The language of the registration agreement for the disputed domain name is Chinese. Pursuant to the Rules, paragraph 11, in the absence of an agreement between the parties, or unless specified otherwise in the registration agreement, the language of the administrative proceeding shall be the language of the registration agreement. No agreement has been entered into between the Complainant and the Respondent to the effect that the language of the proceeding should be English.
Paragraph 11(a) allows the Panel to determine the language of the proceeding having regard to all the circumstances. In particular, it is established practice to take paragraphs 10(b) and (c) of the Rules into consideration for the purpose of determining the language of the proceeding. In other words, it is important to ensure fairness to the parties and the maintenance of an inexpensive and expeditious avenue for resolving domain name disputes. Language requirements should not lead to undue burdens being placed on the parties and undue delay to the proceeding (Whirlpool Corporation, Whirlpool Properties, Inc. v. Hui’erpu (HK) electrical appliance co. ltd.,WIPO Case No. D2008-0293; Solvay S.A. v. Hyun-Jun Shin,WIPO Case No. D2006-0593).
The Complainant has requested that English be the language of the proceeding for the following reasons:
(1) Requiring the Complainant to translate the Complaint and all documents into Chinese would cause unnecessary delay and significant costs; and
(2) The Respondent has demonstrated that he has an excellent command of the English language. The Respondent replied in English to the cease and desist letter sent by the legal representative of the Complainant in English. This response and the subsequent correspondence sent by the Respondent to the legal representative of the Complainant was written in a high level of English without any confusion or lack of comprehension.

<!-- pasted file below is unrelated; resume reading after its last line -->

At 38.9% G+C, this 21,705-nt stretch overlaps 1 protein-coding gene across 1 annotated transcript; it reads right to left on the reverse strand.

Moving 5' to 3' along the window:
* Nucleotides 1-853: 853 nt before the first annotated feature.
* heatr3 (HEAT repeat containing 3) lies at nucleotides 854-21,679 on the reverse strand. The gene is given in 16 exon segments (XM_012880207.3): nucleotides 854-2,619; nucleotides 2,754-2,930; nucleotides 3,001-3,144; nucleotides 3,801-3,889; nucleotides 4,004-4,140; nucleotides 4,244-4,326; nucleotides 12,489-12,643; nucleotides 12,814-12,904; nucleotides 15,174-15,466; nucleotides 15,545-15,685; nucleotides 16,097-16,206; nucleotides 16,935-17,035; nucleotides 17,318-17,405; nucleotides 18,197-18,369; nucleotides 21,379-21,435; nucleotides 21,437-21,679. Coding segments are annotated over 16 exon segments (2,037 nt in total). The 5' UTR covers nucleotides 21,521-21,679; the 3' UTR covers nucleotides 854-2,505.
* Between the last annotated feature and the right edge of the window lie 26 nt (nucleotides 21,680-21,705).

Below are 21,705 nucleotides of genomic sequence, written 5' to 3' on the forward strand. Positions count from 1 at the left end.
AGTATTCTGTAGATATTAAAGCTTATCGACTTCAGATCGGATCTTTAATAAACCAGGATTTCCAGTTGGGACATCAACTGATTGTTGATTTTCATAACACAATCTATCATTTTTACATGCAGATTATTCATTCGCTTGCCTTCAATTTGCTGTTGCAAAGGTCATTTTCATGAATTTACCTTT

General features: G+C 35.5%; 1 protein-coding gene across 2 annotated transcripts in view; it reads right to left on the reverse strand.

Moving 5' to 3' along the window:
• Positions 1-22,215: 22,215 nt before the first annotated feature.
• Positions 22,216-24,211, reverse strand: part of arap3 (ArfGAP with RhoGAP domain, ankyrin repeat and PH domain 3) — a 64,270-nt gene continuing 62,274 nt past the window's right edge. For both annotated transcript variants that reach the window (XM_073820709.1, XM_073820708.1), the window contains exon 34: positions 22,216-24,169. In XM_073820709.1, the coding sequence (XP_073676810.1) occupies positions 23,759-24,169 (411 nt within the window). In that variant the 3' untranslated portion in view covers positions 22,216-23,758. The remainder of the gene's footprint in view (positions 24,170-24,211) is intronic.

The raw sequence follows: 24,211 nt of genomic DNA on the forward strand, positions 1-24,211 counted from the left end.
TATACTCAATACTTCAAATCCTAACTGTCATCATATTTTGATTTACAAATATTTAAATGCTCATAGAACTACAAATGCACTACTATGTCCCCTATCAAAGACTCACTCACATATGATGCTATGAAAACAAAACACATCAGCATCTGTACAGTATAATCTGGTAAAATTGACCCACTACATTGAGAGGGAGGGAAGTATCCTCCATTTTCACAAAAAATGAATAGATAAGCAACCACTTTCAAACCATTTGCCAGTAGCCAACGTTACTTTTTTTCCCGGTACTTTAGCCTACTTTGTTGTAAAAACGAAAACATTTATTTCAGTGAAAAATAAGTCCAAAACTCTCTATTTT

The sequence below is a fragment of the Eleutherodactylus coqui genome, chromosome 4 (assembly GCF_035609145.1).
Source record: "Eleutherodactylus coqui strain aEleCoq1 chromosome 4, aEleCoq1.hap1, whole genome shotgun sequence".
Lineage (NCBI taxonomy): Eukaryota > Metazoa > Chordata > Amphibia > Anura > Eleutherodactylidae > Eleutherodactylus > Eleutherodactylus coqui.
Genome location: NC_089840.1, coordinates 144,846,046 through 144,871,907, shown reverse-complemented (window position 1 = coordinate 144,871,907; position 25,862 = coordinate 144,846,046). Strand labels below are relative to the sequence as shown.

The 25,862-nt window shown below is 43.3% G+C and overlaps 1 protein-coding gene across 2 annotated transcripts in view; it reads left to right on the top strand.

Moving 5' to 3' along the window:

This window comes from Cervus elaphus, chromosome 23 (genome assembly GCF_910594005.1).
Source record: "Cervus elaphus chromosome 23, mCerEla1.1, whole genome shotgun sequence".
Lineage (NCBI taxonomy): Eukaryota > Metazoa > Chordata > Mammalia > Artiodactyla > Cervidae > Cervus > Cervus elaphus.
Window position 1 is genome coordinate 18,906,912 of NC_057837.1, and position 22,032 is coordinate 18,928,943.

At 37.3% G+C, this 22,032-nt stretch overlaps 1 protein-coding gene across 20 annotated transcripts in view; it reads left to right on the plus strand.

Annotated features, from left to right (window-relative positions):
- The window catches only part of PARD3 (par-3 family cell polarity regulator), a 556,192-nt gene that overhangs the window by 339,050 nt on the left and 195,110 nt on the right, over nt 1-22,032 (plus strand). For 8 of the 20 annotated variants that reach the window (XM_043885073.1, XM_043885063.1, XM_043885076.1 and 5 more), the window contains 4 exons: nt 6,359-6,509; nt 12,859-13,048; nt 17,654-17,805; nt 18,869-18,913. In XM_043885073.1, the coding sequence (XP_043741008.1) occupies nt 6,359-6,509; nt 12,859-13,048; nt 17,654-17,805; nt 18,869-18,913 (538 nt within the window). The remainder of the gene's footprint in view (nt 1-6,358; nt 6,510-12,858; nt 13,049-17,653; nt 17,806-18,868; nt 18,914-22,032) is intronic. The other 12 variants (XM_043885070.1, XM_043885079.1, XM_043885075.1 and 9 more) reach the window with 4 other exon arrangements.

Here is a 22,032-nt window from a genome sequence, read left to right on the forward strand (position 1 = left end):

The Respondent did not make any submissions with respect to the language of the proceeding and did not object to the use of English as the language of the proceeding.
In exercising its discretion to use a language other than that of the registration agreement, the panel has to exercise such discretion judicially in the spirit of fairness and justice to both parties, taking into account all relevant circumstances of the case, including matters such as the parties’ ability to understand and use the proposed language, time and costs (Groupe Auchan v. xmxzl,WIPO Case No. DCC2006-0004; Finter Bank Zurich v. Shumin Peng,WIPO Case No. D2006-0432).
The Panel finds that sufficient evidence has been adduced by the Complainant to suggest the likely possibility that the Respondent is conversant and proficient in the English language (Finter Bank Zurich v. Shumin Peng,supra).
In view of the above, it is not foreseeable that the Respondent will be prejudiced, should English be adopted as the language of the proceeding.